In general, a good rule of thumb is to invest the bulk of your portfolio in index funds, for the above reasons. But investing in individual dividend stocks directly has benefits. Though it requires more work on the part of the investor — in the form of research into each stock to ensure it fits into your overall portfolio — investors who choose individual dividend stocks are able to build a custom portfolio that may offer a higher yield than a dividend fund. Expenses can also be lower with dividend stocks, as ETFs and index funds charge an annual fee, called an expense ratio, to investors.
» Learn more about dividend ETFs
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The Dividend Aristocrats
Dividend-seeking investors can look for high-yield dividend stocks like those listed on this page, but there’s another factor to consider in dividend investing: consistency, which is especially important for fixed-income investors. And that’s where the Dividend Aristocrats really shine.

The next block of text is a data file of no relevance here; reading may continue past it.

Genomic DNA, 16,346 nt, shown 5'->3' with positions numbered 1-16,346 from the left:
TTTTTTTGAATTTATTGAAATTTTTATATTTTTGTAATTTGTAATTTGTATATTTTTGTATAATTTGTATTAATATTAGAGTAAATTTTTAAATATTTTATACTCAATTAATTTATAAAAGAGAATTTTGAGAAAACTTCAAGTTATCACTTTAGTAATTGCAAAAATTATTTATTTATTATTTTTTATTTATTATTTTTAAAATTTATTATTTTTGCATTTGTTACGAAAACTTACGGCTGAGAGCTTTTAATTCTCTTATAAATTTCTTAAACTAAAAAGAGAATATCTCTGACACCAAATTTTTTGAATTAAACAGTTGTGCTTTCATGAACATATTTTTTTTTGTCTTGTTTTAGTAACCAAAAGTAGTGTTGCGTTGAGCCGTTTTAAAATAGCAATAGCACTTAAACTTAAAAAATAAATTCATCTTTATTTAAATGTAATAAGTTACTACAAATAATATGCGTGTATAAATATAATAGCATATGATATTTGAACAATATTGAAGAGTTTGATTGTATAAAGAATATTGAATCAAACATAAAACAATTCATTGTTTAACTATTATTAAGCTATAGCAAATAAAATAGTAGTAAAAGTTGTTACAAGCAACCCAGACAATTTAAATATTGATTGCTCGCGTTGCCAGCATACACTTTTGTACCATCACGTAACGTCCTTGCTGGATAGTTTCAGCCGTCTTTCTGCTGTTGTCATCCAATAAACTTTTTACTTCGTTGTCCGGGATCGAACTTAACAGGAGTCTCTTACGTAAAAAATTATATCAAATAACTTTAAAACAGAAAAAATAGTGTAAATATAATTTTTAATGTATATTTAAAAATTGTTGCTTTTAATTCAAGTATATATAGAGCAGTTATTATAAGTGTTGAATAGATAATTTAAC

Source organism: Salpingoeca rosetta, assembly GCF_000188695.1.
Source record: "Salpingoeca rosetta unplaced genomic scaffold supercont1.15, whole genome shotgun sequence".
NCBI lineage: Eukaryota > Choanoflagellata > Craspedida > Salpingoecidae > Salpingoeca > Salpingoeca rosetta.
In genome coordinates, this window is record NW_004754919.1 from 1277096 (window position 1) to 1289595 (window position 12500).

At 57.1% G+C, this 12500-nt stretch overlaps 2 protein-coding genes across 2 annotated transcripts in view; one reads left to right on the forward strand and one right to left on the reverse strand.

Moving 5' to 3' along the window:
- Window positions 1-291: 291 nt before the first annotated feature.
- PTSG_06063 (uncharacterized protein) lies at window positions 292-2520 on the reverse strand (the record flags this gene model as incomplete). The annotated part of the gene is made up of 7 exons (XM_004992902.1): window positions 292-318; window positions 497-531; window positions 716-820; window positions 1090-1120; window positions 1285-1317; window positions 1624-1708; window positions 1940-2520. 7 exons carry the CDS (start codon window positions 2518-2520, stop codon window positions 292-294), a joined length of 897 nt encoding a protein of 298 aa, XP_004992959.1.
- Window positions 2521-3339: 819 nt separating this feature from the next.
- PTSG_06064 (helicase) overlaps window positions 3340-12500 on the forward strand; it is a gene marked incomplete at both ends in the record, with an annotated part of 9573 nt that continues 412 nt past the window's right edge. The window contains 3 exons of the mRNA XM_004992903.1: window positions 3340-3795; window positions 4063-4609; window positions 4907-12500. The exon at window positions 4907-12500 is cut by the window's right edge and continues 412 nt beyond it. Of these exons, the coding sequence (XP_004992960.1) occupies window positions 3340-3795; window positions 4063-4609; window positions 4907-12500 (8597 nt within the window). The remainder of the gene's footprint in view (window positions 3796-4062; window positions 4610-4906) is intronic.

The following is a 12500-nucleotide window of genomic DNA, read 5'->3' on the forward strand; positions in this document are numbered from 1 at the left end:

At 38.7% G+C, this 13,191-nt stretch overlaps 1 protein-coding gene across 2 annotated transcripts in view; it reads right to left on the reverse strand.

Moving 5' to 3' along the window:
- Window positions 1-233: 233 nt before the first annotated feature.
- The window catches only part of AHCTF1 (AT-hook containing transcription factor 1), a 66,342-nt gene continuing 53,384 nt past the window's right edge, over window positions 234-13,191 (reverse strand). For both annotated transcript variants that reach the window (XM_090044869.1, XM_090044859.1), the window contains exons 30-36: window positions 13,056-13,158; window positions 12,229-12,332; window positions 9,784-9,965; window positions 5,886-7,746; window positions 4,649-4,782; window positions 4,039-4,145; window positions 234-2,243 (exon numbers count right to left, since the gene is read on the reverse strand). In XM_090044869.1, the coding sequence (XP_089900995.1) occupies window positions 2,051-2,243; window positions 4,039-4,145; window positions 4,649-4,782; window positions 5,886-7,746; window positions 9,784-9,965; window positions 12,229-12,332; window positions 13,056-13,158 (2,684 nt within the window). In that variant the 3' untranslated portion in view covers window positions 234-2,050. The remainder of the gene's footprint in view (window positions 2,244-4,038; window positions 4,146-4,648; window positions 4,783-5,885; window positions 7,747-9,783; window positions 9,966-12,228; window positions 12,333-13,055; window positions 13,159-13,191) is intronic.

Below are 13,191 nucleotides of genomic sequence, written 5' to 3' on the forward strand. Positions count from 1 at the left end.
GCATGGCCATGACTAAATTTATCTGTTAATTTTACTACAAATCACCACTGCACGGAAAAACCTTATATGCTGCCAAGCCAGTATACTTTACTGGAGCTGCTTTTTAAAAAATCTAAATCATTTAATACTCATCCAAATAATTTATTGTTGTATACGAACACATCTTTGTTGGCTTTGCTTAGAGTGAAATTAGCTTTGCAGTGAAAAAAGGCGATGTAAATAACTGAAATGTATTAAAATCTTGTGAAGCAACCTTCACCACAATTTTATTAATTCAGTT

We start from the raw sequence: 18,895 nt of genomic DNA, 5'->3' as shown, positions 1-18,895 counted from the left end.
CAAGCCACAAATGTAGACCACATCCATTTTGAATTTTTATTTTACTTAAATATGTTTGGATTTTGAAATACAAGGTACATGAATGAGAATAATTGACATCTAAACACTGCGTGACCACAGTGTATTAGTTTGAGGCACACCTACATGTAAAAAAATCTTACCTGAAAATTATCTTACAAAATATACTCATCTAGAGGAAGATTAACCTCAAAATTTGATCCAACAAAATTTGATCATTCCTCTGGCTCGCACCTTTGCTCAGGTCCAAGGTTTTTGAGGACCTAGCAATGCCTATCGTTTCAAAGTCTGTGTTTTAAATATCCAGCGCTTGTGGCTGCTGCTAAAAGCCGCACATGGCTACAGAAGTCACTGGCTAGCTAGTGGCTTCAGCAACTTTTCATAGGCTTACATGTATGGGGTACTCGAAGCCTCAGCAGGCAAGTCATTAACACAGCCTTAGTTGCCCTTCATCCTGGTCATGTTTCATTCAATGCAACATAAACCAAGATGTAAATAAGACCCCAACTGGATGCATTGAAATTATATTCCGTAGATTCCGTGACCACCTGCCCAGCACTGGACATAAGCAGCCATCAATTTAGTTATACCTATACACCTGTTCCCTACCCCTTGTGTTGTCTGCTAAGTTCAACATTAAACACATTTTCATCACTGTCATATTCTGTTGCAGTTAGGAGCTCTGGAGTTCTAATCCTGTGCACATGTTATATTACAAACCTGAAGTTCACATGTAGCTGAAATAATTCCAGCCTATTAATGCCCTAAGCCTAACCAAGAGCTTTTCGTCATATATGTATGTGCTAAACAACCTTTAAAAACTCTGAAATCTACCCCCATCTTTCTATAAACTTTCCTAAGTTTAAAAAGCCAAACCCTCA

The S&P 500 Dividend Aristocrats is a market index that includes select companies from the S&P 500. To be included, companies must:
Have increased dividends every year for the past 25 years.
Have a float-adjusted market cap of at least $3 billion.
Have an average daily trading value of at least $5 million.
The index’s methodology also requires a minimum of 40 companies to be included, and no sector can account for more than 30% of the index’s weight.
So what’s this mean for investors? The Dividend Aristocrats are large companies with reliable dividend payments and high liquidity, and the index as a whole may offer more diversification than high-yield dividend indexes (which are typically heavily weighted toward the financials and utilities sectors). Investors can opt to pick and choose specific Dividend Aristocrats to invest in, or there are ETFs with similar reliability-based criteria. There’s also the S&P 500 High-Yield Dividend Aristocrats index, which has slightly different criteria.
How to invest in dividend stocks
Building a portfolio of individual dividend stocks takes time and effort, but for many investors it's worth it. Here’s how to buy a dividend stock:
1. Find a dividend-paying stock. You can screen for stocks that pay dividends on many financial sites, as well as on your online broker's website. We've also included a list of high-dividend stocks below.